i o~t~of-fate view (for example, Voge!el’s menj tion 06 insect ‘red-b~~nd~ess’5)~and that I there is no real rceatment of polll~ato~ be1 havior or cognitive ecology6 in a book that and J.G. K$reuterJ. Lloyd and Barrett’s book the response of many western politicians to was conceived at a 1993symposium honor- / deals with pollination. Perhaps the book’s the useful and readily accessible executive ing Sprengel, and it puts history up front ~ title is the theme. But even if ‘floral biology’ summary will be that Ihe environmental boffins are doing an irnb,Mant job, collating with the first English translation of the intro- ~ is construed as ‘floral ecology’, the field surely is much larger than represented here, duction to Sprengel’s 1793book (previously iots of interesting info: mation, but loss of inaccessible to most bjr being aufDeuM in including (among others) ‘postpottination’ biodiversity is not going to be a problem Gothic script), Sprengel recognized flower stages of reproduction, community ecology, that affects the next election. Let’s give them enough funds to keep them busy and save color patterns and shape as signals to PO!- ; aspects oi floral development, applied top its such as conse~ation, and angiosperm and nectar as reward; discussed the big bucks for the missile chaps - after haters, all, they put us &to space (no natural re- ten~porai and spatial presentation of sex 1 speciation (aaother area foreshadowed by organs in flowers: and understood polli- ! ~~~~e~~er - he studied hybr~dlzatio~ and sources there!) and p~o~7idedus with the Cruise and Patriot mis::rie systems (whl~h nation as a dint-animal mutuallsm. Readers I outbreeding depresslon in the form of hyof German may know K&-cuter’s similarly 1 brid barriers). cost lots, sell for a lot, but aren’t particularly This book lacks a unifying theme comimpressive legacy - antecedants to studies I effective). IYeveutheless, for t!ie practicing ecolo- of pollen presentation, hand-pollination 1 parable to those embodied in previous volgist or conservation biologist, the book is and pollinator exclusion from flowers and, j umeson similar topics7J. It is a relatively init seems, excellent value; a19the examples you would above all, an experimental approach to what / bred offering, largely conditioned, expect to find are here, together with useful Kijlreuter also recognized as mutualism, ~ by academic and intellectual kinship with the editors. Some chapters are excellent collations of information on a range of en- and termed ‘secrets of nature’, anticipating but few are truly synthetic, and most could vironmental issues and well-written introduc- Sprengel’s title by 32 years. K~lr~~te~~s con~~ibuti~~s are played j equally well have appeared in the primal tions to areas of policy and economics we all re. Most of t&e ‘model systems’ disneed to be more familiar with. So buy two down in an otherwise fine c in the second half of the book are aoatyzi~~ ~pre~~e~s legacy. This reveals a copies and donate one to your locai school or danger - b~otog~stsare not tral~ed in his- 1 more cor~ect1~ atypical systems’. On the public tibrary, or mall one to a library In one torical re~onstru~~~on, and may all too eas- 1 other hand, the book does Isolde an entry of the countries whose people will feel the impacts of envf~~~n~ental change. Maybe, ily devise histories that are ioa~~urate or 1 into plant reproductive ecology and floras self-sewing. Harder and Barrett, for exam- ’ ad~~ta~~o~in compact, readable form. The even, buy three copies and throw one at ple, claim that studies of p.rllination and 1 chapters end tip stimulating us with a conyour local politician. Unfortunately, thesituation is sufficiently dire that just sitting and plant mating systems were largely separate trast of themes and philosophies, such as writing, or reading, books, will be insuffi- until a recent fusion, represented in this optimism versus pessimism toward the task cient to generate the political change necessbook, which in Lloyd’s and Barrett’s words of ~nd~~$ta~d~ng adaptation, an emphasis ary to mobilize the forces that we require to is ‘rejuvenating the . . discipline of tloral on the mean versus the variance in ecologisave the planet. Ecologists and conservation biology’. But truth be told, the fusion has cal studies. and comparative versus experlbiologists need to be more energetic and been 0~~~~~~~~ steadily over the past several mental approaches. As a ~o~se~ue~ce, a politically imaginative in ill~~stratl~g that decades, for c~~~~~~ein the hands of work- reader ~~i~kfy gets the flavor of the d~amic their l)roblems are the wu~l~l~sprobtems, ers studying links a~~~~~!]~ ~~~~~~~~a~o~ ~(~~a~i~l~ ~e~~sl~~~ vitality and, above all, ~~urallty that We now have to lobby aggressively, ~~~tt~ly bebav~o~~~~0~~~~1 t~a~~s~e~ ~~ecba~~cs,and the have make ~~J~ii~a~~O~ ~~01~~ and plant and effe~tlvely to reduce funds for thy dead- spatial dist~ibut~oo of genes and gerioty~~es ~ep~oductlve ecology e~~~tj~g dlsc~p~~~~s beat mitita~y,and increase ful~dsfor environs- in plant po~?~latiQ~~s. blander anld for decades-and c#nti~ue to do so. mental protection and education. own chapter does tackle some interesting aspects of the fusion, but within a smaller pal: of the territory where ‘mating system’ is nlverslty of California, simplified to ‘selflng versus outcrossing’ (a Riverside, CA 92521, USA PrincetonUniversity, Princeton, standard, but limiting, practice in botanys). NJ 08544-1003, USA In turn, the rejuvenation of floral ecology is Jackson, J.B.S.(1981) Am. 2001.21~ 889-901 already at letist two decades old, and follows KBlrcuter. J.G.(1761) Vorliiufi~eNachricht VOD the ~ec~g~~tl~~~ that mrpn~jgeneralquestions einigen dus ~eschlecht der /Tanzen of ecol-3, uaJ, 01 c solution and bebav~or, includb~~ef~eadei~ i’e~ac~~en ond Beobachtungen. ing mo~y ~~~~ts of fusion, are prof~tabfy ~~editsc~isehe~ ~~~~~~n~ ~ddresaed with flower-polf~nator systems. Waser,NM.(1993)in The ~atura~ History The ‘new’fusion of poll~oat~ooand mating o~fnbreedia~ and Out6re~di~, Systems also is t~n~~eted in preface and ~~eoretical and ~rnpj~~ai Approaches Taoekjacket as a reifying theme for the vol(Thornhill, N.W..ed.). pp. 1-13, oune. EUtonly a few chapters address this isUniversity of ChicagoPress sue directly, iandthen not comprehensively. Papa], D.R.and Lewis,A.C. (1993) Irrscrl Learning, Ctqwnan 9: Hall What then unifies the book? Perhaps it is Chiltka, L. and Waser,NM. Imel J R. Sci. Sprengel’s legacy. Not so! The topics cov(in press) eied go well beyond that, and many themes Chapman and Hall, 1996. D&Is, R. Cogaifive Ecology. University of raised by Sprenget are not represented. An f59.00 hbk (xiv + 410 pages) iiucagn Pm5 (in press) excellent example is visuai behavior of inBSBN0 412 043416 Real, LA. ( 1983) Po~tiaat~on Bio/ogy, Academic sects. RWeM progress in this area shows Press By SS~e~tifi~discipline has a history that insects are far less constrained than w~ch, if appreciated, militates against prev~ousiy thoughts. It is too bad that SO the ‘arrogance of the ?rese~t‘~ that ~ta~~ls bath of what IS said in this book reflects an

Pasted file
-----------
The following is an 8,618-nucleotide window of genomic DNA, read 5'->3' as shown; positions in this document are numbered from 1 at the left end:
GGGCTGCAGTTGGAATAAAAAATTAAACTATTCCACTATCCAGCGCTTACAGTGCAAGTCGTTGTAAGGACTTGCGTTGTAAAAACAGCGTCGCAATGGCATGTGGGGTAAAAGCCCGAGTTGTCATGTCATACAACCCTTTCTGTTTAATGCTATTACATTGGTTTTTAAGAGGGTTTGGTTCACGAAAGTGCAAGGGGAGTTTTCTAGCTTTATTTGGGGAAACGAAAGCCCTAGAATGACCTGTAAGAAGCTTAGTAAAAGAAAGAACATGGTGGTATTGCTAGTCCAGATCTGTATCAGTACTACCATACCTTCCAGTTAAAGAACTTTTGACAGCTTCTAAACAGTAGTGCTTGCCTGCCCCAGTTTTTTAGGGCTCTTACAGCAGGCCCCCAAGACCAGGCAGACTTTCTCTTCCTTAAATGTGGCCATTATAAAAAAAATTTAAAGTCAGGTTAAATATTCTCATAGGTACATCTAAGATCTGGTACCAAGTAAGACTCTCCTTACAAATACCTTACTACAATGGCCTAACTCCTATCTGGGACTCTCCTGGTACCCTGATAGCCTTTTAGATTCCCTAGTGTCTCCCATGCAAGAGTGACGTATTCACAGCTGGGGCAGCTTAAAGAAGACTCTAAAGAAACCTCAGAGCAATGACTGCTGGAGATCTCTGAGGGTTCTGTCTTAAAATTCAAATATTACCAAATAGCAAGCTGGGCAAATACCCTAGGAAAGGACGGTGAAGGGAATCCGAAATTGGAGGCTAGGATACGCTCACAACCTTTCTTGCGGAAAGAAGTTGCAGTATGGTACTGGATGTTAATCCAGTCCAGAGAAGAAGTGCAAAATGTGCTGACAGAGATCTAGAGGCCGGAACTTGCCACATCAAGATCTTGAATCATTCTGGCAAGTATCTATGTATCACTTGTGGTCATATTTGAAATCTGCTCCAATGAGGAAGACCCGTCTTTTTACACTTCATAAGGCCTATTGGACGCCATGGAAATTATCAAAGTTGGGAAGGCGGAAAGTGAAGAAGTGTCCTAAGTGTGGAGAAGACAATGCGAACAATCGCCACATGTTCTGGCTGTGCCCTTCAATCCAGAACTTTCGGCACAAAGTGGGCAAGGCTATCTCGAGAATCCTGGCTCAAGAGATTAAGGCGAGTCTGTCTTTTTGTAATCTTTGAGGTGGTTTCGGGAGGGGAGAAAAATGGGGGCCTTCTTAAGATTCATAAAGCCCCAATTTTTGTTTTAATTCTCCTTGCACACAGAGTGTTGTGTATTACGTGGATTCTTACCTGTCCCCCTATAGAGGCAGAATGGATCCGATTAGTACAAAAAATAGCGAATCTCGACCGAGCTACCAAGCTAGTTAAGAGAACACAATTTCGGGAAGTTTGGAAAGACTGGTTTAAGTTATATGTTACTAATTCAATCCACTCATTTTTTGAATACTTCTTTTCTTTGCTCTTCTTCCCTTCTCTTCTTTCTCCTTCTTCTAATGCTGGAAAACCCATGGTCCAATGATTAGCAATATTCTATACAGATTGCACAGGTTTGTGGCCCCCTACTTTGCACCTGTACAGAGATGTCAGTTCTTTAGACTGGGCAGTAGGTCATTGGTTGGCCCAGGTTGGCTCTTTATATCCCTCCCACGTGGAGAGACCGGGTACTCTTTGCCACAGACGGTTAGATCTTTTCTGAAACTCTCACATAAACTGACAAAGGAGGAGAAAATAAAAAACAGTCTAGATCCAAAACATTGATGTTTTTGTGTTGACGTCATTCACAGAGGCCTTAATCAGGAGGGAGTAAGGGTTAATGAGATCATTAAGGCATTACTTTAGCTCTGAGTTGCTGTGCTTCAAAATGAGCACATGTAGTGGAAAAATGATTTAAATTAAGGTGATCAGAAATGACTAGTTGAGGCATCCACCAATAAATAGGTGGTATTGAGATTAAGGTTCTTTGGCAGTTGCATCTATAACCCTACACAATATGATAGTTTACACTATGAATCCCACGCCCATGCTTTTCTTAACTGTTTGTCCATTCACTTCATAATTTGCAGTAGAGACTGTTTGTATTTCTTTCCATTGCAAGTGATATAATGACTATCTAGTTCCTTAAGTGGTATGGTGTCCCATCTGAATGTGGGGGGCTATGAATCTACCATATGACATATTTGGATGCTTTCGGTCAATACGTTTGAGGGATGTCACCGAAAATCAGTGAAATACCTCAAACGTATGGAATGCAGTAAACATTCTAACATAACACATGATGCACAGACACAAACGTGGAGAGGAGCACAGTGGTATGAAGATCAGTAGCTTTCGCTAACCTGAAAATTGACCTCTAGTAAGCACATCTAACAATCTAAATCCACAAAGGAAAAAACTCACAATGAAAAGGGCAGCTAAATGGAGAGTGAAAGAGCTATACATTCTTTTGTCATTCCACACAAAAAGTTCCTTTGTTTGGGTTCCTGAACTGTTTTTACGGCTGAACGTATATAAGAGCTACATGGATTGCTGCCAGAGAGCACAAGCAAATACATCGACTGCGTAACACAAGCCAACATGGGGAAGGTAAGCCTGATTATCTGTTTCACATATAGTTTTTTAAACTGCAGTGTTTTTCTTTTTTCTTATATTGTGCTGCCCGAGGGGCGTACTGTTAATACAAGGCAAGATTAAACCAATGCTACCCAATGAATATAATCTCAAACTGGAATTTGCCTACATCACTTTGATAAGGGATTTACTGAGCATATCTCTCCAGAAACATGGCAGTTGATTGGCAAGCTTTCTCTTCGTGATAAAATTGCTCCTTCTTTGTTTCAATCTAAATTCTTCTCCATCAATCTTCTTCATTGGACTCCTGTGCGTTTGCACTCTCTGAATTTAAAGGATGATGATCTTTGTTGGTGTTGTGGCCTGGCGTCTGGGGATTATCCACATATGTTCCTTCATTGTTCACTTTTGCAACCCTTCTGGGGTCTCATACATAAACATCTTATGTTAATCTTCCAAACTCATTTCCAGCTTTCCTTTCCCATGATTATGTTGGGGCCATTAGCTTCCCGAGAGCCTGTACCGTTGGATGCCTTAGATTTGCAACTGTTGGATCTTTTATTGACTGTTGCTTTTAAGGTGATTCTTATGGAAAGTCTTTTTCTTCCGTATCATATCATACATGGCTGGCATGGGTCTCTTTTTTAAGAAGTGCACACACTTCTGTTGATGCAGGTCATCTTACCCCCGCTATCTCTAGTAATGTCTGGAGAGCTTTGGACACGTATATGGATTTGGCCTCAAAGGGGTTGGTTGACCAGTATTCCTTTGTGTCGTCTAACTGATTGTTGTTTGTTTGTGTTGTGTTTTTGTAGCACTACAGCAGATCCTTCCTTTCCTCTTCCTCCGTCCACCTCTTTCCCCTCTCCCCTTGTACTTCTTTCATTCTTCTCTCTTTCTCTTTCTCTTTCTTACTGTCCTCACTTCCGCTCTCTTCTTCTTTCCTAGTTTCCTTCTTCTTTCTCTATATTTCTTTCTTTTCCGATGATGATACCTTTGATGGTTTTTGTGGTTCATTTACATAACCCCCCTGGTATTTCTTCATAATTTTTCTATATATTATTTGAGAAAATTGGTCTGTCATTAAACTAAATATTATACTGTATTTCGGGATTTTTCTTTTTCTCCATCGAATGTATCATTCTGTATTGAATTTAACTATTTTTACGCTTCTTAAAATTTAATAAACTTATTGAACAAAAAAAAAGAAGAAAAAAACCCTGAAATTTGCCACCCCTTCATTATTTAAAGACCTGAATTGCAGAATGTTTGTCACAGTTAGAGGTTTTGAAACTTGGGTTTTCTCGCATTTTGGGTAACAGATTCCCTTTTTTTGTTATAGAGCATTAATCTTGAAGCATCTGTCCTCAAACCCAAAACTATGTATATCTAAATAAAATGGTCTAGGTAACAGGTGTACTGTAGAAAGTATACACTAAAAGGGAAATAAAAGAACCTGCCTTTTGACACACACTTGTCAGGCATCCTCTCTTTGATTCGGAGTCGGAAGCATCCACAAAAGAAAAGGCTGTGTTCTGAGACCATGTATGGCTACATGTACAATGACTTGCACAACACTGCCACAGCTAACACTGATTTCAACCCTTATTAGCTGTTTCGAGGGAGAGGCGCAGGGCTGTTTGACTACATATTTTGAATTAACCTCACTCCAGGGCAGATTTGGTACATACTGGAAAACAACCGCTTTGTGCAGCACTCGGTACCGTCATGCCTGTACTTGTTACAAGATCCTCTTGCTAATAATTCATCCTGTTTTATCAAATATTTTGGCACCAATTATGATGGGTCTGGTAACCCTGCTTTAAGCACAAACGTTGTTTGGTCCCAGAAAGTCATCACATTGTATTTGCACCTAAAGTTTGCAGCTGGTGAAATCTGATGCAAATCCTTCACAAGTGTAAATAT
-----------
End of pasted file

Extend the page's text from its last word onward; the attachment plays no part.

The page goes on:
irea copy(or three} o need to read it will simply not have time to do so. Moreover.

~0ve~ty where none exists. ~l0~a~ ~~0~0~ iS a perfect example. its roots fu0 twu centuries deep to the ~utu~~hilo~ophen C.K. Sprengel

~~~yri~i~t0 1997, ElsevierScience Ltd. Ml rightsreserved. 01~9-534~/9?/$17.00